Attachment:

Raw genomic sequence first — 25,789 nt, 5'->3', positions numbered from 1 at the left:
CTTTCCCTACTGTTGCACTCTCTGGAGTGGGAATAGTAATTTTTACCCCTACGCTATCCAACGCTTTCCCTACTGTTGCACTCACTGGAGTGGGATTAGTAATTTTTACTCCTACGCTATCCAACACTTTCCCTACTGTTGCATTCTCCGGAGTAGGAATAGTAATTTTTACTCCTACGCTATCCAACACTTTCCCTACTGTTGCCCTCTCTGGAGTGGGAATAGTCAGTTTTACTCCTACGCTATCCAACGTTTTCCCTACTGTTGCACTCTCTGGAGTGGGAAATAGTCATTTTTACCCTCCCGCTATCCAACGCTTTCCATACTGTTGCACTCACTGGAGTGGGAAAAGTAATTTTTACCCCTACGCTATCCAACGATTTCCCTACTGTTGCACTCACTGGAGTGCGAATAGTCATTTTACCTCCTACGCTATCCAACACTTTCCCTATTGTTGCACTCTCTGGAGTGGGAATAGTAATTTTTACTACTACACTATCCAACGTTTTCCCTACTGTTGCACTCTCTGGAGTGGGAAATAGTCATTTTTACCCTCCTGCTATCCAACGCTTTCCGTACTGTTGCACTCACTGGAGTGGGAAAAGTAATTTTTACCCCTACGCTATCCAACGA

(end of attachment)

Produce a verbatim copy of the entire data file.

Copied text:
Raw genomic sequence first — 25,789 nt, 5'->3', positions numbered from 1 at the left:
CTTTCCCTACTGTTGCACTCTCTGGAGTGGGAATAGTAATTTTTACCCCTACGCTATCCAACGCTTTCCCTACTGTTGCACTCACTGGAGTGGGATTAGTAATTTTTACTCCTACGCTATCCAACACTTTCCCTACTGTTGCATTCTCCGGAGTAGGAATAGTAATTTTTACTCCTACGCTATCCAACACTTTCCCTACTGTTGCCCTCTCTGGAGTGGGAATAGTCAGTTTTACTCCTACGCTATCCAACGTTTTCCCTACTGTTGCACTCTCTGGAGTGGGAAATAGTCATTTTTACCCTCCCGCTATCCAACGCTTTCCATACTGTTGCACTCACTGGAGTGGGAAAAGTAATTTTTACCCCTACGCTATCCAACGATTTCCCTACTGTTGCACTCACTGGAGTGCGAATAGTCATTTTACCTCCTACGCTATCCAACACTTTCCCTATTGTTGCACTCTCTGGAGTGGGAATAGTAATTTTTACTACTACACTATCCAACGTTTTCCCTACTGTTGCACTCTCTGGAGTGGGAAATAGTCATTTTTACCCTCCTGCTATCCAACGCTTTCCGTACTGTTGCACTCACTGGAGTGGGAAAAGTAATTTTTACCCCTACGCTATCCAACGA